Cheetah in India
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Cheetah in India Returns After 70 Years of Extinction

After 70 Years of Extinction, PM Modi Imported Cheetahs to India. Most of us are already aware of the “Project Cheetah” introduced in India. In the transfer of cheetahs inside quarantine cages within Kuno National Park in Madhya Pradesh on Saturday, on the occasion of Prime Minister Narendra Modi’s birthday, requested calm from the people before viewing cheetahs in a speech to the country. Although India proclaimed that cheetah in India extinct in 1952, PM Modi said, it is regrettable that no proactive steps were taken to restore them for many years.

On Saturday, September 17, which was also Prime Minister Narendra Modi’s birthday, eight cheetahs arrived in Gwalior from Namibia’s capital Windhoek at about 8 a.m. He described those cheetahs as “India’s guests” and pledged that India would strive to care for them in accordance with international standards. He expressed gratitude to the Namibian government for their support of the endeavour.

The prime minister advised them to refrain from allowing anyone within the KNP, not even himself, there until the cheetahs had got used to the new surroundings. The PM recounted how, while Gujarat’s chief minister, he had recruited locals to guard Asiatic lions around Gir.

On such a special aircraft across Namibia to India, 8 cheetahs landed early Saturday morning. PM Modi released 3 of them into the KNP, while the remaining five were reintroduced by other officials as part of an organization’s competitive. In India, cheetahs had vanished seventy years prior.

However, you now want to know why cheetahs are imported from Namibia to Kuno National Park and how cheetah in India extinct.

Why are cheetahs imported to India from Africa?

The government claims that “Project Cheetah” is indeed the world’s first international large wild carnivore transfer project. It involves reintroducing cheetahs to India.

The Ministry of Environment, Forest, and Climate Change (MoEF & CC), National Tiger Conservation Authority (NTCA), is in charge of overseeing the cheetah’s re-emergence in India in accordance with the Supreme Court’s directives from 2020. The NTCA is accompanied and directed by a group of experts appointed by the Supreme Court.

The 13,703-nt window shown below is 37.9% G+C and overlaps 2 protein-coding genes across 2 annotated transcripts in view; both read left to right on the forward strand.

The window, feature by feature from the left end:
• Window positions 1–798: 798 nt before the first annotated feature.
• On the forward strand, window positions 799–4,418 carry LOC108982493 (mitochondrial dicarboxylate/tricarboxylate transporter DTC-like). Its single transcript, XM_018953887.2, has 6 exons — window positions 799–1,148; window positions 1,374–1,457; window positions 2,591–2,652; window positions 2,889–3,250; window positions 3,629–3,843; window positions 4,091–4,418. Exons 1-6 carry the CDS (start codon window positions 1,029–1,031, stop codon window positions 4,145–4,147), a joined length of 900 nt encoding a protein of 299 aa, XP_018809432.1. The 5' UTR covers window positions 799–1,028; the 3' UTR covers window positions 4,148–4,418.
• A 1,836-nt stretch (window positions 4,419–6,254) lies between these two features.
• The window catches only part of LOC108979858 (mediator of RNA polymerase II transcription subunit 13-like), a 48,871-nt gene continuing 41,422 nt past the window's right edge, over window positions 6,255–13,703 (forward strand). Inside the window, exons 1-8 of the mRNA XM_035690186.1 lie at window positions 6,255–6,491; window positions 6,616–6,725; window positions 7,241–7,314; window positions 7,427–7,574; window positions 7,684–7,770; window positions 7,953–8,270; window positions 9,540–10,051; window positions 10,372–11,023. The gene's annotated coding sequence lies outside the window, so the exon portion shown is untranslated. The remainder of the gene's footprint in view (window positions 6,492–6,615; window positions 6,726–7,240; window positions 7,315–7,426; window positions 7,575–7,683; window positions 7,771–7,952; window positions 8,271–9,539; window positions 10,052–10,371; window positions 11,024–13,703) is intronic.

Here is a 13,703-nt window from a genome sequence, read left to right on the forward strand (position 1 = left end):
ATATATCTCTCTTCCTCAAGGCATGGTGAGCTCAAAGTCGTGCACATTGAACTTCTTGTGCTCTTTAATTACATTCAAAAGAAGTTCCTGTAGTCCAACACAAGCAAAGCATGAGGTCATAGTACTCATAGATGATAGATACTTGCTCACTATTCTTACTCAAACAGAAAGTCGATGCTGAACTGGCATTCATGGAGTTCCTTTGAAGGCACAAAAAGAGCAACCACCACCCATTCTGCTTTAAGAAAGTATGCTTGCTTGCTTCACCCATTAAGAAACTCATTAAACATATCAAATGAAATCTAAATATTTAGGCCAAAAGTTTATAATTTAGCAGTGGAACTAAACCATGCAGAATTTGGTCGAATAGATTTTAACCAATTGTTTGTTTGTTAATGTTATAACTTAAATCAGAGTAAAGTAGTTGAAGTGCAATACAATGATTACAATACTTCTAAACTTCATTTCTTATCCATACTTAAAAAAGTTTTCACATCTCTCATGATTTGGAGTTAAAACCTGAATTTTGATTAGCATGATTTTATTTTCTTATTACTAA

The government claims that cheetahs would aid in the restoration of open forest as well as grassland ecosystems in India, which will improve society in general by preserving biodiversity and enhancing ecosystem services such as carbon sequestration, water security, and soil moisture conservation.

The Wildlife Trust of India started conversations in 2009 about reintroducing cheetahs to India. At a meeting with experts from all over the world, public officials from across India, along with the Ministry of Forests, Environment, and Climate Change, and officials from the state governments, it was decided to study prospective reintroduction sites.

Causes of the extinction of cheetah in India

Following India’s independence from Britain in 1947, only one significant wild animal species has disappeared from India, despite the country’s enormous and continuing demographic pressure. And except for the cheetah, as per India history, India has not lost each and every large mammalian species, in accordance with the government’s Action Plan for something like the Introduction of Cheetah in India report. The Javan and Sumatran rhinoceroses, which had isolated occurrences in the country’s extreme east, have been ruled out.

Additionally, it was noted that such historical cheetah in India covered the entirety of the nation, except the mountain ranges, the coasts, and the northeastern region.

According to the report, widespread abduction of animals from the wild for bounty, coursing, and sport hunting; substantial habitat change; and a resulting loss in prey base were really the main causes of the extinction of cheetah in India.

Three cheetahs were killed in the Sal (Shorea robusta) forests of Koriya district, Chhattisgarh state, in 1948, and there were no more known wild cheetahs until the middle of the 1970s, when intermittent reports from the Deccan as well as central regions began to surface.

Divyabhanusinh, a wildlife expert, claims that the Maharajah of the state of Koriya killed the final three cheetahs to be spotted in India in 1947.

How about the cheetahs kept in Indian zoos?

Cheetahs can currently be found at three zoos: Jamnagar in Gujarat; Mysuru in the state of Karnataka; and Hyderabad in Karnataka.

According to the authorities, cheetahs are the huge carnivores that have the least interaction with human interests because they pose no harm to people and often do not target large cattle.

It claimed that reintroducing an apex predator would “restore historic ecological balance, with cascading impacts on all levels of such an ecosystem.” It was said that the top-down influence of just one large predator that enriches and sustains the diversity at lower trophic levels of such ecosystems has led to improved management and restoration of wildlife habitats. Furthermore, it also advocated conservation of cheetah’s prey as well as sympatric endangered species.

It said, “The major objective of reintroduction effort of the cheetah in India is to create a stable the meta population of cheetah in India which enables the cheetah to carry out its vital function as a top predator and gives space therefore for the cheetah to expand inside its historical range.”

Rohit Srivastava
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